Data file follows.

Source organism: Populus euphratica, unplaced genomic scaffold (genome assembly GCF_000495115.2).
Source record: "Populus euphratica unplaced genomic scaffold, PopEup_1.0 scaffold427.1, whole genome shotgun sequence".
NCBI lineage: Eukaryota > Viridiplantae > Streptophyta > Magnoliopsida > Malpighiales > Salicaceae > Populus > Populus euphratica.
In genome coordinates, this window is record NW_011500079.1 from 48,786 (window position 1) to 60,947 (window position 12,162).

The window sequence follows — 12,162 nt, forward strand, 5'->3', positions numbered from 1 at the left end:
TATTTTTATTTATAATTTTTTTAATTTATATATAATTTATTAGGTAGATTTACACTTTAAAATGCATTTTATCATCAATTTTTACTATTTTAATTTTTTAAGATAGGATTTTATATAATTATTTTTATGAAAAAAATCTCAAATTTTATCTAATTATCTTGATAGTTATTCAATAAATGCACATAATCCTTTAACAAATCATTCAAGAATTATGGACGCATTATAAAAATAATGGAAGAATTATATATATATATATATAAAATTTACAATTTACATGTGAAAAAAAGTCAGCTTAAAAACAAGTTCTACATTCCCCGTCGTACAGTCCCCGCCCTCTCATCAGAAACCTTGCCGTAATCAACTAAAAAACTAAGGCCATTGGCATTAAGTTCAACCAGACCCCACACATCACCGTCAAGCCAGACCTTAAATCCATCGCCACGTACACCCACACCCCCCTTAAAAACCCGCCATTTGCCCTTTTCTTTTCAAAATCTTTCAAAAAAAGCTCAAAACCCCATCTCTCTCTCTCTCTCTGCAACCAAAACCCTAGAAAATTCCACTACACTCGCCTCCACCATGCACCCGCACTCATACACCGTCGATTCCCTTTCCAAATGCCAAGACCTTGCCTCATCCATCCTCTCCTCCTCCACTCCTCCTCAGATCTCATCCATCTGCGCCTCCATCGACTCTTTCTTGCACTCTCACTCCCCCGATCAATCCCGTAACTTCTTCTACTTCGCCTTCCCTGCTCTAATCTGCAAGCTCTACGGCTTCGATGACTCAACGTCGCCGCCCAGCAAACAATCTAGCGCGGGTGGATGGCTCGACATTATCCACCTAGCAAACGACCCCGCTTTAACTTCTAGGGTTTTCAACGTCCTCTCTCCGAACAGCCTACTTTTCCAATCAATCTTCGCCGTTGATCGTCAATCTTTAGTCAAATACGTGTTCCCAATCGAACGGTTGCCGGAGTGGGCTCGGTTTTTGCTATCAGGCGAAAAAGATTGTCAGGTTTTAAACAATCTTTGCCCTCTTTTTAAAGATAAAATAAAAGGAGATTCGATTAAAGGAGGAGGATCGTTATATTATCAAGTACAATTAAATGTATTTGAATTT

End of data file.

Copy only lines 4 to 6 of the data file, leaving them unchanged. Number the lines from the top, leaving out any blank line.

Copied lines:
In genome coordinates, this window is record NW_011500079.1 from 48,786 (window position 1) to 60,947 (window position 12,162).

The window sequence follows — 12,162 nt, forward strand, 5'->3', positions numbered from 1 at the left end:
TATTTTTATTTATAATTTTTTTAATTTATATATAATTTATTAGGTAGATTTACACTTTAAAATGCATTTTATCATCAATTTTTACTATTTTAATTTTTTAAGATAGGATTTTATATAATTATTTTTATGAAAAAAATCTCAAATTTTATCTAATTATCTTGATAGTTATTCAATAAATGCACATAATCCTTTAACAAATCATTCAAGAATTATGGACGCATTATAAAAATAATGGAAGAATTATATATATATATATATAAAATTTACAATTTACATGTGAAAAAAAGTCAGCTTAAAAACAAGTTCTACATTCCCCGTCGTACAGTCCCCGCCCTCTCATCAGAAACCTTGCCGTAATCAACTAAAAAACTAAGGCCATTGGCATTAAGTTCAACCAGACCCCACACATCACCGTCAAGCCAGACCTTAAATCCATCGCCACGTACACCCACACCCCCCTTAAAAACCCGCCATTTGCCCTTTTCTTTTCAAAATCTTTCAAAAAAAGCTCAAAACCCCATCTCTCTCTCTCTCTCTGCAACCAAAACCCTAGAAAATTCCACTACACTCGCCTCCACCATGCACCCGCACTCATACACCGTCGATTCCCTTTCCAAATGCCAAGACCTTGCCTCATCCATCCTCTCCTCCTCCACTCCTCCTCAGATCTCATCCATCTGCGCCTCCATCGACTCTTTCTTGCACTCTCACTCCCCCGATCAATCCCGTAACTTCTTCTACTTCGCCTTCCCTGCTCTAATCTGCAAGCTCTACGGCTTCGATGACTCAACGTCGCCGCCCAGCAAACAATCTAGCGCGGGTGGATGGCTCGACATTATCCACCTAGCAAACGACCCCGCTTTAACTTCTAGGGTTTTCAACGTCCTCTCTCCGAACAGCCTACTTTTCCAATCAATCTTCGCCGTTGATCGTCAATCTTTAGTCAAATACGTGTTCCCAATCGAACGGTTGCCGGAGTGGGCTCGGTTTTTGCTATCAGGCGAAAAAGATTGTCAGGTTTTAAACAATCTTTGCCCTCTTTTTAAAGATAAAATAAAAGGAGATTCGATTAAAGGAGGAGGATCGTTATATTATCAAGTACAATTAAATGTATTTGAATTT